Frame Break


Oak, laser cut aluminium, laser cut stainless steel

280cm x 390cm x 250cm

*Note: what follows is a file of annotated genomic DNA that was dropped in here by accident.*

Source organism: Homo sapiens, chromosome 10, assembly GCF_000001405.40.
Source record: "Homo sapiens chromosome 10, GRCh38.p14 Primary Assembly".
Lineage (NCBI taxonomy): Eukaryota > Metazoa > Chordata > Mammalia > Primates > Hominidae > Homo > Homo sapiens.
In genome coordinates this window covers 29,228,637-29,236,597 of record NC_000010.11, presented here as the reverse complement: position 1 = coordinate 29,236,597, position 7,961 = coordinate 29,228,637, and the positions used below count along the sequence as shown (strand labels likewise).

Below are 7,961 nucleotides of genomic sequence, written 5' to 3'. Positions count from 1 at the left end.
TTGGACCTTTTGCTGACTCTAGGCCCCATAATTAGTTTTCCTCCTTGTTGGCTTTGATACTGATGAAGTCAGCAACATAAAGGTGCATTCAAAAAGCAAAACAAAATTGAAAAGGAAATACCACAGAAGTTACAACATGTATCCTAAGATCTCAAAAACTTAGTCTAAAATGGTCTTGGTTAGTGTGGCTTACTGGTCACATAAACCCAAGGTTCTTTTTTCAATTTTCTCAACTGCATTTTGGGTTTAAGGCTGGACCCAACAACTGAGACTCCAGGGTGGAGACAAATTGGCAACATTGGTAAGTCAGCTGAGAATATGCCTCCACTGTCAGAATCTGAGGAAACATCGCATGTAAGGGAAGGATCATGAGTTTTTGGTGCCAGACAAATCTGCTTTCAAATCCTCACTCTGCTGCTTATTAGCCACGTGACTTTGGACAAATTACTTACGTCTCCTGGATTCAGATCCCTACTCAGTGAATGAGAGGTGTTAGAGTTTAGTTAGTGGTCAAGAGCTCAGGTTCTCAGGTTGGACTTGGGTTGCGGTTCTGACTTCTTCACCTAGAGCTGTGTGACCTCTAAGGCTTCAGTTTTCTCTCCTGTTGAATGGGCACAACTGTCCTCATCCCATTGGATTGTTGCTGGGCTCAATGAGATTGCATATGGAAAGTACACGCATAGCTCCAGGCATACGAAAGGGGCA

The Destruction of Stocking Frames, etc. Act 1812 (52 Geo 3 c. 16), also known as the Frame-Breaking Act and before passage as the Frame Work Bill, was an Act of Parliament passed by the British Government in 1812 aimed at increasing the penalties for Luddite behaviour in order to discourage it. The act made the destruction of mechanised looms – stocking frames – a capital felony (and hence a crime punishable by death).[1][2] Similarly raised to the level of capital felony were the associated crimes of damaging frames and entering a property with intent to damage a frame.[2] In these respects the act was a stronger version of the Protection of Stocking Frames, etc. Act 1788, which had made similar acts punishable by 7–14 years transportation.[2] All measures included in the Act were only to be applied temporarily, and were duly set to expire on 1 March 1814.[2]